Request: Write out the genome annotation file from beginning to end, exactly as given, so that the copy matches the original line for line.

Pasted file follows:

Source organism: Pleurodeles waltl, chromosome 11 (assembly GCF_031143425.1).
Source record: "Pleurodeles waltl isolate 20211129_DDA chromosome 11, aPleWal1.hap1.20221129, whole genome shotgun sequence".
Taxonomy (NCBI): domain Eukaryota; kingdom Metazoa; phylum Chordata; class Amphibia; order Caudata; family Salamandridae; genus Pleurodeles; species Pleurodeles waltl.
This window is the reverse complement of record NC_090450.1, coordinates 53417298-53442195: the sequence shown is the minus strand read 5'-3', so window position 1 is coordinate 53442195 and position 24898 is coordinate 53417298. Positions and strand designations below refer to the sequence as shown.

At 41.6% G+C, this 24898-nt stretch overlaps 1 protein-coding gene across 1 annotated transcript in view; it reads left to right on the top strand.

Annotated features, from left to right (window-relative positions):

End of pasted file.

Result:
Source organism: Pleurodeles waltl, chromosome 11 (assembly GCF_031143425.1).
Source record: "Pleurodeles waltl isolate 20211129_DDA chromosome 11, aPleWal1.hap1.20221129, whole genome shotgun sequence".
Taxonomy (NCBI): domain Eukaryota; kingdom Metazoa; phylum Chordata; class Amphibia; order Caudata; family Salamandridae; genus Pleurodeles; species Pleurodeles waltl.
This window is the reverse complement of record NC_090450.1, coordinates 53417298-53442195: the sequence shown is the minus strand read 5'-3', so window position 1 is coordinate 53442195 and position 24898 is coordinate 53417298. Positions and strand designations below refer to the sequence as shown.

At 41.6% G+C, this 24898-nt stretch overlaps 1 protein-coding gene across 1 annotated transcript in view; it reads left to right on the top strand.

Annotated features, from left to right (window-relative positions):